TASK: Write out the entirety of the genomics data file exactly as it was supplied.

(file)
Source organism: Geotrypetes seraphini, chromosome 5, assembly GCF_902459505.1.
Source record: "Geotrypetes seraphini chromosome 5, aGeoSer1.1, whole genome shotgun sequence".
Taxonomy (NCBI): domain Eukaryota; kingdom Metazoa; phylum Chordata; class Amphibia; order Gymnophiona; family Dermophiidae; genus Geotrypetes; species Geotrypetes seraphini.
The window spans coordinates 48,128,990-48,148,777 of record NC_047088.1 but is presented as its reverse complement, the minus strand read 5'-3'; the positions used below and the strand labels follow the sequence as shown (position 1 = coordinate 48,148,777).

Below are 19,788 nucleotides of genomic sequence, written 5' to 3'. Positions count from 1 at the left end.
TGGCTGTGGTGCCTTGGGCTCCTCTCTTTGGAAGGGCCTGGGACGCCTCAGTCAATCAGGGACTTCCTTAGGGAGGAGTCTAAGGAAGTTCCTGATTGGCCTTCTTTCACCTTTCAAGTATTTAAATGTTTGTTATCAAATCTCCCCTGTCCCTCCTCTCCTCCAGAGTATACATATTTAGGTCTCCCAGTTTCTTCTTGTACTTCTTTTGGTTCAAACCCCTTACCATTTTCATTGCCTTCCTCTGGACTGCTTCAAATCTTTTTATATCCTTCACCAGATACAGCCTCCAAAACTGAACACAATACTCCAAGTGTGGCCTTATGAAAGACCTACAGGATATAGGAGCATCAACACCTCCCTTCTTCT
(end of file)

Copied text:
Source organism: Geotrypetes seraphini, chromosome 5, assembly GCF_902459505.1.
Source record: "Geotrypetes seraphini chromosome 5, aGeoSer1.1, whole genome shotgun sequence".
Taxonomy (NCBI): domain Eukaryota; kingdom Metazoa; phylum Chordata; class Amphibia; order Gymnophiona; family Dermophiidae; genus Geotrypetes; species Geotrypetes seraphini.
The window spans coordinates 48,128,990-48,148,777 of record NC_047088.1 but is presented as its reverse complement, the minus strand read 5'-3'; the positions used below and the strand labels follow the sequence as shown (position 1 = coordinate 48,148,777).

Below are 19,788 nucleotides of genomic sequence, written 5' to 3'. Positions count from 1 at the left end.
TGGCTGTGGTGCCTTGGGCTCCTCTCTTTGGAAGGGCCTGGGACGCCTCAGTCAATCAGGGACTTCCTTAGGGAGGAGTCTAAGGAAGTTCCTGATTGGCCTTCTTTCACCTTTCAAGTATTTAAATGTTTGTTATCAAATCTCCCCTGTCCCTCCTCTCCTCCAGAGTATACATATTTAGGTCTCCCAGTTTCTTCTTGTACTTCTTTTGGTTCAAACCCCTTACCATTTTCATTGCCTTCCTCTGGACTGCTTCAAATCTTTTTATATCCTTCACCAGATACAGCCTCCAAAACTGAACACAATACTCCAAGTGTGGCCTTATGAAAGACCTACAGGATATAGGAGCATCAACACCTCCCTTCTTCT